Federated Evaluation of On-device Personalization

by   Kangkang Wang, et al.

Federated learning is a distributed, on-device computation framework that enables training global models without exporting sensitive user data to servers. In this work, we describe methods to extend the federation framework to evaluate strategies for personalization of global models. We present tools to analyze the effects of personalization and evaluate conditions under which personalization yields desirable models. We report on our experiments personalizing a language model for a virtual keyboard for smartphones with a population of tens of millions of users. We show that a significant fraction of users benefit from personalization.


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1 Introduction

As users increasingly shift to mobile devices as their primary computing device (Anderson, 2015), we hypothesize that the information on devices allows for personalizing global models to better suit the needs of individual users. This can be achieved in a privacy-preserving way by fine-tuning a global model using standard optimization methods on data stored locally on a single device. While we expect personalization to be beneficial for most users, we need to make sure it doesn’t make things worse for some users, e.g. by overfitting.

In this paper, we describe extensions to the Federated Learning (Bonawitz et al., 2019) (FL) framework for evaluating the personalization of global models. We study this using an RNN language model for the keyboard next-word prediction task (Hard et al., 2018). We show that we can derive and impose conditions under which a personalized model is deployed if and only if it makes the user’s experience better. We further show that it is possible to personalize models that benefit a significant fraction of users.

2 Federated Personalization Evaluation

Federated Learning is a distributed model training paradigm where data never leaves users’ devices. Only minimal and ephemeral updates to the model are transmitted by the clients to the server where they are aggregated into a single update to the global model (McMahan et al., 2017). FL can be further combined with other privacy-preserving techniques like secure multi-party computation (Bonawitz et al., 2017) and differential privacy (McMahan et al., 2018; Agarwal et al., 2018; Abadi et al., 2016b). Hard et al. (2018) showed that FL can be used to train an RNN language model that outperforms an identical model trained using traditional server-side techniques, when evaluated on the keyboard next-word prediction task.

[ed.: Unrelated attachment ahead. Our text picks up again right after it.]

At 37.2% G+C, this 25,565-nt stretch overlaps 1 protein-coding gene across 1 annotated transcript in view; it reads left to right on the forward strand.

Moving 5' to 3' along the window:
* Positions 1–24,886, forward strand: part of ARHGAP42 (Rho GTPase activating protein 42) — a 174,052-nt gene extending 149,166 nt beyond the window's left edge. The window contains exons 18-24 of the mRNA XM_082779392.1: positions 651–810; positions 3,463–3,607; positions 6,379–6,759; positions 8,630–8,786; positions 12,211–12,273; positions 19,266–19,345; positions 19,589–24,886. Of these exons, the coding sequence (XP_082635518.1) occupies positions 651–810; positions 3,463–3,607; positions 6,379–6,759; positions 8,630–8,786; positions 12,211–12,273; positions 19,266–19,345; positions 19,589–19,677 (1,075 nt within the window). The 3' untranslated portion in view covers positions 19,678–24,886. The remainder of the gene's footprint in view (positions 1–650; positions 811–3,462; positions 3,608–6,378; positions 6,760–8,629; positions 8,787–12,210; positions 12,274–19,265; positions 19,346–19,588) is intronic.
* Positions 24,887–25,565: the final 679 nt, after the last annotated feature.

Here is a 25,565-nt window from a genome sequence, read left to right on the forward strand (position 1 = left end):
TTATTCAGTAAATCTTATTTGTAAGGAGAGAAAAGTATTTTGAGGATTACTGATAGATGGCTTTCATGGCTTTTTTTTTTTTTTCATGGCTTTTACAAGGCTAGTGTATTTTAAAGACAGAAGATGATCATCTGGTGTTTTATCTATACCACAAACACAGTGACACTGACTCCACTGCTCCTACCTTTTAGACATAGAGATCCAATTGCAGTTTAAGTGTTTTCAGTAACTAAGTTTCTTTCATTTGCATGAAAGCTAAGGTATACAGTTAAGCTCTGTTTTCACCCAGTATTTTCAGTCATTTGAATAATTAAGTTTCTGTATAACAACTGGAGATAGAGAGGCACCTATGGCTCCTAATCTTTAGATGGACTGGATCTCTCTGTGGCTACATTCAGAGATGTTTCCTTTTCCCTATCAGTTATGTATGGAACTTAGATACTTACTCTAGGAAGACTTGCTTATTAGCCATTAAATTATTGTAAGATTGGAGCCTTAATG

Figure 1: An illustration of Federated Personalization Evaluation: (A) the global model (gray circle) is sent to client devices, (B) the device computes SGD updates on the train partition of the local data, resulting in a personalized model (the green square), (C) the device computes a report of metrics for the global and personalized model on the test partition of the local data, (D) pairs of metric reports are sent by various devices to the server, (E) the server computes histograms of various delta metrics.

Such a global model is necessarily a consensus model, and it stands to reason that population-wide accuracy can be further improved through personalization on individual users’ data. However, such on-device refinements cannot be tested server-side because the training/eval data is not collected centrally. It is reasonable to expect that, given the nature of neural network training, personalizing models might make the experience of some users worse. We will show that we can prevent such undesired effects by carefully calibrating the model hyperparameters, and by building a gating mechanism that accepts or rejects personalized models for use in inference.

In this paper, we introduce an extension to the FL framework for evaluating personalization accuracy and for determining the training and acceptance hyperparameters - Federated Personalization Evaluation (FPE). As in the FL setting, mobile phones connect to a server when idle, charging and on an unmetered network (Bonawitz et al., 2019)

. Selected devices are served a baseline model along with instructions on how to train it using the device’s dataset in the form of a TensorFlow graph 

(Abadi et al., 2016a). In FL, the device would compute and send its model update to the server for aggregation, but in FPE, the device instead does five steps: it splits the local on-device dataset into a train and test partition using practitioner-defined criteria; it computes metrics of the baseline model on the test data; it fine-tunes the model on the training set; it computes metrics of the personalized model on the test set; and finally it computes and uploads the change in metrics between the personalized and baseline variants. The server aggregates the metrics it receives from various clients to compute histograms of various delta metrics.

Figure 1 illustrates this process. FPE allows us to evaluate the benefit of personalization and identify good hyperparameters using the existing infrastructure for federated learning, without any user visible impact. These conclusions can then be used for live inference using personalized models, though live inference is beyond the scope of this paper.

3 Method

3.1 Network Architecture

The network architecture of the next-word prediction model is described in  Hard et al. (2018)

. We use a variant of the Long Short-Term Memory (LSTM) 

(Hochreiter and Schmidhuber, 1997)recurrent neural network called the Coupled Input and Forget Gate (CIFG) (Greff et al., 2017). The input embedding and output projection matrices are tied to reduce the model size (Press and Wolf, 2017; Inan et al., 2016). For a vocabulary of size

, a one-hot encoding

is mapped to a dense embedding vector

by with an embedding matrix . The output projection of the CIFG, also in , is mapped to the output vector

. A softmax layer converts the raw logits into normalized probabilities. Cross-entropy loss over the output and target labels is used for training. We use a vocabulary of

words, including the special beginning-of-sentence, end-of-sentence, and out-of-vocabulary tokens. The input embedding and CIFG output projection dimension is set to 96. A single layer CIFG with 670 units is used. The network has 1.4 million parameters.

3.2 Global Model Training

The next-word prediction model is trained using FL on a population of users whose language is set to US English, as described in  Hard et al. (2018). The FederatedAveraging algorithm (McMahan et al., 2017) is used to aggregate distributed client SGD updates. Training progresses synchronously in “rounds”. Every client, indexed by , participating in a given round, indexed by , computes the average gradient, , on its local data , with the current model

using stochastic gradient descent (SGD). For a client learning rate